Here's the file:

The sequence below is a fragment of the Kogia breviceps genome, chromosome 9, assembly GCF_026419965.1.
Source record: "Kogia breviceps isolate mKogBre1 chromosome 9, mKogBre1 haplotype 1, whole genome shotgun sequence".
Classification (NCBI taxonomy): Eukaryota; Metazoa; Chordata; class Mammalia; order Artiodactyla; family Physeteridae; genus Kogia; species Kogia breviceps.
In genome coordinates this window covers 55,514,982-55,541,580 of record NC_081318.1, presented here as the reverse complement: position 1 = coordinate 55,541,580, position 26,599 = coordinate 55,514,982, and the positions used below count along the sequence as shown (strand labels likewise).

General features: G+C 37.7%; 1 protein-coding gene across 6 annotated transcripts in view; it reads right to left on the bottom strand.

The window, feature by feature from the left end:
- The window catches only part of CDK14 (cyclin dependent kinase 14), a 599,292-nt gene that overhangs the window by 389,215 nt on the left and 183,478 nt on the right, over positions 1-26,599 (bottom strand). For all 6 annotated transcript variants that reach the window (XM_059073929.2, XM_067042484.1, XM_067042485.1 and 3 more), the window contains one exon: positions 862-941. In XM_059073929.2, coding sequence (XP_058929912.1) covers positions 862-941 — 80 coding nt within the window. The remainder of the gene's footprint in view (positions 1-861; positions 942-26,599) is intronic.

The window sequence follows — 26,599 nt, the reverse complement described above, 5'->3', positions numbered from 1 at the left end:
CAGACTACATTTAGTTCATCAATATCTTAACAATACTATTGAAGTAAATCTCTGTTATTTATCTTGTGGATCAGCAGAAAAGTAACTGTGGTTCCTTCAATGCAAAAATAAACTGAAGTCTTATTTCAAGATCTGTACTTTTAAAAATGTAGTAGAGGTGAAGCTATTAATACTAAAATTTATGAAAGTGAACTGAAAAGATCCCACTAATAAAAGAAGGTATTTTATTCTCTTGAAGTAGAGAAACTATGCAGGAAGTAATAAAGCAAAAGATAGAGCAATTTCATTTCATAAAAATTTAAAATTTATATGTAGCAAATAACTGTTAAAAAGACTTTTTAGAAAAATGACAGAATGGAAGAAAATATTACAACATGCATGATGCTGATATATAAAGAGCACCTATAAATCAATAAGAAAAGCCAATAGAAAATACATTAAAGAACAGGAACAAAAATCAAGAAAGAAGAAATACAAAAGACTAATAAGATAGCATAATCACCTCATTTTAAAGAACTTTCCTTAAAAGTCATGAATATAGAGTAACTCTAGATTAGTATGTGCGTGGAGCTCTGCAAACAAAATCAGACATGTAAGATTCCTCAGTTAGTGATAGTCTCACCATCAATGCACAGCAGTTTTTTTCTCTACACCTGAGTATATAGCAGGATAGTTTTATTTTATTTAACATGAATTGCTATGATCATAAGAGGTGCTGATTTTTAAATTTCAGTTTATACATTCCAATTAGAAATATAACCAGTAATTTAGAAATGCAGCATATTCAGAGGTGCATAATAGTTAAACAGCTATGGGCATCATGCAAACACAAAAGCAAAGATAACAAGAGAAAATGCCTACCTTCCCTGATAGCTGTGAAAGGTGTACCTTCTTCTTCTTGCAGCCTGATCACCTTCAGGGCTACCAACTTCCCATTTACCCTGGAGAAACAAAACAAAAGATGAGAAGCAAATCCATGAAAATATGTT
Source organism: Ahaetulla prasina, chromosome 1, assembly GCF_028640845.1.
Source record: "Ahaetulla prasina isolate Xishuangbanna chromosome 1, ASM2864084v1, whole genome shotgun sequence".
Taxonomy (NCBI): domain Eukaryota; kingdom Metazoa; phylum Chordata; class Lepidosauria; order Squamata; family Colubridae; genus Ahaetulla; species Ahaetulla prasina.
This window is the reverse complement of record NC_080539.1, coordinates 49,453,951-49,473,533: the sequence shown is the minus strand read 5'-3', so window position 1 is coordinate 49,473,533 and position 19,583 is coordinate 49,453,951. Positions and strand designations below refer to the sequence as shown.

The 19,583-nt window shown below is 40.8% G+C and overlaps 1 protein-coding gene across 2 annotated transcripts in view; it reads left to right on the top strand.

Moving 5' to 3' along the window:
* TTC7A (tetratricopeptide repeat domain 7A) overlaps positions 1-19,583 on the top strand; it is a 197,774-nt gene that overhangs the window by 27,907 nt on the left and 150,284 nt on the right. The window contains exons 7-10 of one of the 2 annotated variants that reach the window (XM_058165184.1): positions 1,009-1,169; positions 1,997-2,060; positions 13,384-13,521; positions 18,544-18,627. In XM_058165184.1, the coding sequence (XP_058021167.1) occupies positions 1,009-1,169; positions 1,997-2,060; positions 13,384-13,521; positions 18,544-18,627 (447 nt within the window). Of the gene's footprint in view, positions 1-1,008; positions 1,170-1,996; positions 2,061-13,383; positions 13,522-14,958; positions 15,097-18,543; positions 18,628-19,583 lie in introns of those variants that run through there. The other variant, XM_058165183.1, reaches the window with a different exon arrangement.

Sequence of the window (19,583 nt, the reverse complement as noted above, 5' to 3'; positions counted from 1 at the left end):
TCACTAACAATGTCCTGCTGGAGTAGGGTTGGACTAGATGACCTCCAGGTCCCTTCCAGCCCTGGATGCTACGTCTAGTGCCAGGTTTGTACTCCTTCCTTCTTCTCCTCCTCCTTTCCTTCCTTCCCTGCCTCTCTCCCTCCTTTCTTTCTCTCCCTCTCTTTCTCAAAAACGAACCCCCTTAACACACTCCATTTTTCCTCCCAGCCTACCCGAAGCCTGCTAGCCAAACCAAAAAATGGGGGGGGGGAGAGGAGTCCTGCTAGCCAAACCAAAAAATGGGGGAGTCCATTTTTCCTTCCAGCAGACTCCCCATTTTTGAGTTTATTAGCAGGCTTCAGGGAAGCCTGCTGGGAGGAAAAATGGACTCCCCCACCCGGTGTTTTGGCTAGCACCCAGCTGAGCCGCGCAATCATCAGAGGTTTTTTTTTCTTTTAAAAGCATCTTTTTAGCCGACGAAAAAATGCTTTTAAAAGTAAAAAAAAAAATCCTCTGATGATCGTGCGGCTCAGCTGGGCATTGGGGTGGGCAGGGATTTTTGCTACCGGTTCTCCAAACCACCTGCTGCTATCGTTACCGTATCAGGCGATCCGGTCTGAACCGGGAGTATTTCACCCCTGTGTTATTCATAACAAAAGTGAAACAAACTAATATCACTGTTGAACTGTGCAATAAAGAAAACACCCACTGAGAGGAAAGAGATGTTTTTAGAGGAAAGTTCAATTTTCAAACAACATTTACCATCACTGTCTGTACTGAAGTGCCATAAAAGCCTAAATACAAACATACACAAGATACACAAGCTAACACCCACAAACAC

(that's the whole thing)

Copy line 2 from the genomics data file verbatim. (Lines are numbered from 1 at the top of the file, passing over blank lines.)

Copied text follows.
Source record: "Kogia breviceps isolate mKogBre1 chromosome 9, mKogBre1 haplotype 1, whole genome shotgun sequence".